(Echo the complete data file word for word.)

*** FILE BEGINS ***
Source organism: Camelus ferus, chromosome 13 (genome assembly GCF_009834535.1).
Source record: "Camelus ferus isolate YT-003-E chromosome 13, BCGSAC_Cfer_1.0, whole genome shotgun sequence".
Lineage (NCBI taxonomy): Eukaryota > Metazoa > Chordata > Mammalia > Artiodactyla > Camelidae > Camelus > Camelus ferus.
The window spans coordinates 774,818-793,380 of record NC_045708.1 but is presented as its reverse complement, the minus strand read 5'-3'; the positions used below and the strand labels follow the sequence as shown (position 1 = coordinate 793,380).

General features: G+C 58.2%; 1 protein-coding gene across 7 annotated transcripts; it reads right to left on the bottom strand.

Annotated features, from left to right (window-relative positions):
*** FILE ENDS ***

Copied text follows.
Source organism: Camelus ferus, chromosome 13 (genome assembly GCF_009834535.1).
Source record: "Camelus ferus isolate YT-003-E chromosome 13, BCGSAC_Cfer_1.0, whole genome shotgun sequence".
Lineage (NCBI taxonomy): Eukaryota > Metazoa > Chordata > Mammalia > Artiodactyla > Camelidae > Camelus > Camelus ferus.
The window spans coordinates 774,818-793,380 of record NC_045708.1 but is presented as its reverse complement, the minus strand read 5'-3'; the positions used below and the strand labels follow the sequence as shown (position 1 = coordinate 793,380).

General features: G+C 58.2%; 1 protein-coding gene across 7 annotated transcripts; it reads right to left on the bottom strand.

Annotated features, from left to right (window-relative positions):